In the first undergraduate year, students study Social Anthropology as part of the Human, Social, and Political Sciences Tripos.
In addition to a paper on ‘Social Anthropology: The Comparative Perspective’, students choose three other papers from a range of subjects including Politics, International Relations, Sociology, Biological Anthropology, Archaeology, and Psychology.
In ‘Social Anthropology: The Comparative Perspective’ you will learn how anthropologists study, analyse, and theorise about the immense variety of forms of social life they have found across the world: how such taken-for-granted categories as gender, family, sexuality, economy, and the state are subject to radical cultural variation, and how everyday matters such as food, clothing, work, and trade may be bound up with religious and other symbolic meanings. You will also learn about the main kinds of social theory developed by anthropologists in response to the challenge of understanding this diversity, and about the distinctive forms of ethnographic field research anthropologists use in order to gain close, first-hand knowledge of the societies they study.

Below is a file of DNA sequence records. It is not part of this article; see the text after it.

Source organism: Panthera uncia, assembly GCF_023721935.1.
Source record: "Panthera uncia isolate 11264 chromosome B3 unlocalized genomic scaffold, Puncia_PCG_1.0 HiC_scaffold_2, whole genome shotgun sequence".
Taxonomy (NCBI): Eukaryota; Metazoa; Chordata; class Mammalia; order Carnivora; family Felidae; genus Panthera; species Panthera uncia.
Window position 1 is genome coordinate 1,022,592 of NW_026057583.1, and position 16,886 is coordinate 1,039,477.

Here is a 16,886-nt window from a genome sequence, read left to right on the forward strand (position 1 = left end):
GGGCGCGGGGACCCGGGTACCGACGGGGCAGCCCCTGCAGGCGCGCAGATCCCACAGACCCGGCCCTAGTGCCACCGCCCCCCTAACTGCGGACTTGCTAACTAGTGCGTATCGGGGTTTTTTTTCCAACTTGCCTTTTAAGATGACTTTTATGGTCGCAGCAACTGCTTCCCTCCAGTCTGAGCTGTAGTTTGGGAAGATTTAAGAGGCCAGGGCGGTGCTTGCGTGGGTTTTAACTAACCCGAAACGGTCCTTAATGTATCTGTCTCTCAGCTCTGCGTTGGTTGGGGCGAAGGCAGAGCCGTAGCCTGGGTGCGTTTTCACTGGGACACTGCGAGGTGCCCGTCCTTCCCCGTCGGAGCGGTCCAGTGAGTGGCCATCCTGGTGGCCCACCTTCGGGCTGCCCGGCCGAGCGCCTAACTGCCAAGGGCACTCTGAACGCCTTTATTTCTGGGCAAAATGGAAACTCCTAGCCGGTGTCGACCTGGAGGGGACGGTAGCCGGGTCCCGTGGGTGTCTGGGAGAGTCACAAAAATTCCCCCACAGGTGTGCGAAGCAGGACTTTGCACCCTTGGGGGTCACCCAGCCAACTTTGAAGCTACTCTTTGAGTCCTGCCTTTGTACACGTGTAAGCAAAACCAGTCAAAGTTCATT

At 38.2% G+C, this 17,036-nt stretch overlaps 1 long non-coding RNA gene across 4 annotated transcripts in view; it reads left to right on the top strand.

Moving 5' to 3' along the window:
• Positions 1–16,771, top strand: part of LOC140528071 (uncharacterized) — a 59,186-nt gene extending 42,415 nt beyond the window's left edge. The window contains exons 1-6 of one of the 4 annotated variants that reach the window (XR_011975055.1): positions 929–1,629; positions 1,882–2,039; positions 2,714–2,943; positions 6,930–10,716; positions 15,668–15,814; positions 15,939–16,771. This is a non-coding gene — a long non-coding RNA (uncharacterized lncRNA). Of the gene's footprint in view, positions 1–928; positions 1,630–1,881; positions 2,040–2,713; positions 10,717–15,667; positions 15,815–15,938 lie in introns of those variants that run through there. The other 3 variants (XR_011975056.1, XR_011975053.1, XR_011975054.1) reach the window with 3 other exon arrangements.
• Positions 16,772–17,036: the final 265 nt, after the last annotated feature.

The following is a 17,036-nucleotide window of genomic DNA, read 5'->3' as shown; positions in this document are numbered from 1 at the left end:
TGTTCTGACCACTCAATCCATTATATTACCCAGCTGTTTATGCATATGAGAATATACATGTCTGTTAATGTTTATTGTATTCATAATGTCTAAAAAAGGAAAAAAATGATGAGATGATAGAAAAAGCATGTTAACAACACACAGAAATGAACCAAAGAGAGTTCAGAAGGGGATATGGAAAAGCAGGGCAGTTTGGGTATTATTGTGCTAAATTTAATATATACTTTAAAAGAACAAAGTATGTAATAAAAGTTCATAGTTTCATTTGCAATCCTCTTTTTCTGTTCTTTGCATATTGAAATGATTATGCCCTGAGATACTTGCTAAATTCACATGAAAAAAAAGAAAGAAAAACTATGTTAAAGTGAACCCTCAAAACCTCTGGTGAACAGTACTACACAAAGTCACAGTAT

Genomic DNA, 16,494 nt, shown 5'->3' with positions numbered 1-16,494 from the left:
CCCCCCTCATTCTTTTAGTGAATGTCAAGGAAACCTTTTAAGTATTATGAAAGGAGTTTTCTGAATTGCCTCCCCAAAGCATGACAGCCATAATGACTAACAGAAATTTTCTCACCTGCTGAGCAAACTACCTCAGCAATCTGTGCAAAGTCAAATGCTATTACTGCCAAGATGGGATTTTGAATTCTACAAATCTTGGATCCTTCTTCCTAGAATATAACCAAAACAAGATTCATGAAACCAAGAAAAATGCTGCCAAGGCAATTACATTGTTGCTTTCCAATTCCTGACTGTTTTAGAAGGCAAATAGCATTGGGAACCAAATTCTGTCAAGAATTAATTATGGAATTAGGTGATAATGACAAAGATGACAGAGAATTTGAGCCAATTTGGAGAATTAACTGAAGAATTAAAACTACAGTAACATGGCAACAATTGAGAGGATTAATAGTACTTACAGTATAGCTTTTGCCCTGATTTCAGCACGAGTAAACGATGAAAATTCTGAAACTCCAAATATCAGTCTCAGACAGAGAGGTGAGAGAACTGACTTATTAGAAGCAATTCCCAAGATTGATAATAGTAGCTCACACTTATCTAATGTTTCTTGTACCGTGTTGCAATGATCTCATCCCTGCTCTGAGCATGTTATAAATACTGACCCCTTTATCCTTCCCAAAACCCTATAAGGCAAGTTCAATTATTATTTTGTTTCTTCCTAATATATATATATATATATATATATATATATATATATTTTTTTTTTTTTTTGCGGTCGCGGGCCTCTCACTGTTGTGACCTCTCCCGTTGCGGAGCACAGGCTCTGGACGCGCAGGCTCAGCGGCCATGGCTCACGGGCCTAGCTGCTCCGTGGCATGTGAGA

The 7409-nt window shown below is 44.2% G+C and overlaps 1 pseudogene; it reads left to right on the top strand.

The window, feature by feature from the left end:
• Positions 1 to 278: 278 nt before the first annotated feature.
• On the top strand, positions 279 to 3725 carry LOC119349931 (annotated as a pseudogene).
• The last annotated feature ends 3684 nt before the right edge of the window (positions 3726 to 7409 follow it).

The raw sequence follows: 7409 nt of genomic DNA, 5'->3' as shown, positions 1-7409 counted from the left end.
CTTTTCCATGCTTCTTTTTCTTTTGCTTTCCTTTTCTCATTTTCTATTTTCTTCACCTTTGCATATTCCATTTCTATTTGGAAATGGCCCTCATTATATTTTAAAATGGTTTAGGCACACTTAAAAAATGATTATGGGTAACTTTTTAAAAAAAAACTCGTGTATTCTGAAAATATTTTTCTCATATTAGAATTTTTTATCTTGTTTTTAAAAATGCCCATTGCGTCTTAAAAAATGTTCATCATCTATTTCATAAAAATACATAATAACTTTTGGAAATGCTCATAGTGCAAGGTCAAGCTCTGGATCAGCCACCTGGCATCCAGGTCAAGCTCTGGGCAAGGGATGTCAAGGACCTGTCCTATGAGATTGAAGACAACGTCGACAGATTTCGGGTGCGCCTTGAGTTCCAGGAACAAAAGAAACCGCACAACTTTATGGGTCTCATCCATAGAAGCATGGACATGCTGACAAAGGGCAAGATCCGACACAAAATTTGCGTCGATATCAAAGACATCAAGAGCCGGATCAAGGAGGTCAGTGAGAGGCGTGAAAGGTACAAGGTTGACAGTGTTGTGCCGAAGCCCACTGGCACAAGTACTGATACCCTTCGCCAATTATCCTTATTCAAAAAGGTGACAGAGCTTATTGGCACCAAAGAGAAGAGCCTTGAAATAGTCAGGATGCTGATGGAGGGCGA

We look in particular detail at two contrasting ethnographic works, as an introduction to the kind of participant fieldwork anthropologists engage in, and the nature of ethnographic texts:
Richards, A. (1982 ) Chisungu: A Girl’s Initiation Ceremony among the Bemba of Zambia. Second Edition. Introduction by J. S. La Fontaine. London: Routledge.
Robbins, J. (2004) Becoming Sinners: Christianity and Moral Torment in a Papua New Guinea Society. Berkeley: University of California Press.
At the end of Part I, students can choose to specialize in Social Anthropology or combine Social Anthropology with another subject.